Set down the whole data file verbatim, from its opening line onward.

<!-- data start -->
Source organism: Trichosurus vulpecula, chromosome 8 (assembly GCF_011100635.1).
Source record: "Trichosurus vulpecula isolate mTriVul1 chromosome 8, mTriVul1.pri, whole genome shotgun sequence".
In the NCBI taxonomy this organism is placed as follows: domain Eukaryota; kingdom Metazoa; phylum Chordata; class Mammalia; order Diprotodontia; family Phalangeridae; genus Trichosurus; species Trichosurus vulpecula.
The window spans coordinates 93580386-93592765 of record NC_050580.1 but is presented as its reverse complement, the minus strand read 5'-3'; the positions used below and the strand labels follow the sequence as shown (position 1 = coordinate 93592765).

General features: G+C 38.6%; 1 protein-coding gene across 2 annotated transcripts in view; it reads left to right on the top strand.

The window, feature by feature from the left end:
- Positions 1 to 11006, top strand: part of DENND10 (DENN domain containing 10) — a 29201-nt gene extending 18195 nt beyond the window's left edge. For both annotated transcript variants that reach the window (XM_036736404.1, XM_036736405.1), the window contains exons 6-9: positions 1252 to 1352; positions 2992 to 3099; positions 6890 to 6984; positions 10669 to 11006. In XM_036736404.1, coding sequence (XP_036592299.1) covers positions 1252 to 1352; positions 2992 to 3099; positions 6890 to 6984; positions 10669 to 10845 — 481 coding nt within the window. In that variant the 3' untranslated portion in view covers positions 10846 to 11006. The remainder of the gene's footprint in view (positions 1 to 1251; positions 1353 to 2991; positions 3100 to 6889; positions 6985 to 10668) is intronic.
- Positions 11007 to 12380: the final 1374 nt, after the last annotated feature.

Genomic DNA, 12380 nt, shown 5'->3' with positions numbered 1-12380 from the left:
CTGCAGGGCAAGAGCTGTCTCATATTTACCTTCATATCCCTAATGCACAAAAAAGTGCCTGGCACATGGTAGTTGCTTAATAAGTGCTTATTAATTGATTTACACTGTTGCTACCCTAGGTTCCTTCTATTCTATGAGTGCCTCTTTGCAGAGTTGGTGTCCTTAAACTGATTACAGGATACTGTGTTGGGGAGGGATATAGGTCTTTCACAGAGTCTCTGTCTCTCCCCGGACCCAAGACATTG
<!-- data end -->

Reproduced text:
Source organism: Trichosurus vulpecula, chromosome 8 (assembly GCF_011100635.1).
Source record: "Trichosurus vulpecula isolate mTriVul1 chromosome 8, mTriVul1.pri, whole genome shotgun sequence".
In the NCBI taxonomy this organism is placed as follows: domain Eukaryota; kingdom Metazoa; phylum Chordata; class Mammalia; order Diprotodontia; family Phalangeridae; genus Trichosurus; species Trichosurus vulpecula.
The window spans coordinates 93580386-93592765 of record NC_050580.1 but is presented as its reverse complement, the minus strand read 5'-3'; the positions used below and the strand labels follow the sequence as shown (position 1 = coordinate 93592765).

General features: G+C 38.6%; 1 protein-coding gene across 2 annotated transcripts in view; it reads left to right on the top strand.

The window, feature by feature from the left end:
- Positions 1 to 11006, top strand: part of DENND10 (DENN domain containing 10) — a 29201-nt gene extending 18195 nt beyond the window's left edge. For both annotated transcript variants that reach the window (XM_036736404.1, XM_036736405.1), the window contains exons 6-9: positions 1252 to 1352; positions 2992 to 3099; positions 6890 to 6984; positions 10669 to 11006. In XM_036736404.1, coding sequence (XP_036592299.1) covers positions 1252 to 1352; positions 2992 to 3099; positions 6890 to 6984; positions 10669 to 10845 — 481 coding nt within the window. In that variant the 3' untranslated portion in view covers positions 10846 to 11006. The remainder of the gene's footprint in view (positions 1 to 1251; positions 1353 to 2991; positions 3100 to 6889; positions 6985 to 10668) is intronic.
- Positions 11007 to 12380: the final 1374 nt, after the last annotated feature.

Genomic DNA, 12380 nt, shown 5'->3' with positions numbered 1-12380 from the left:
CTGCAGGGCAAGAGCTGTCTCATATTTACCTTCATATCCCTAATGCACAAAAAAGTGCCTGGCACATGGTAGTTGCTTAATAAGTGCTTATTAATTGATTTACACTGTTGCTACCCTAGGTTCCTTCTATTCTATGAGTGCCTCTTTGCAGAGTTGGTGTCCTTAAACTGATTACAGGATACTGTGTTGGGGAGGGATATAGGTCTTTCACAGAGTCTCTGTCTCTCCCCGGACCCAAGACATTG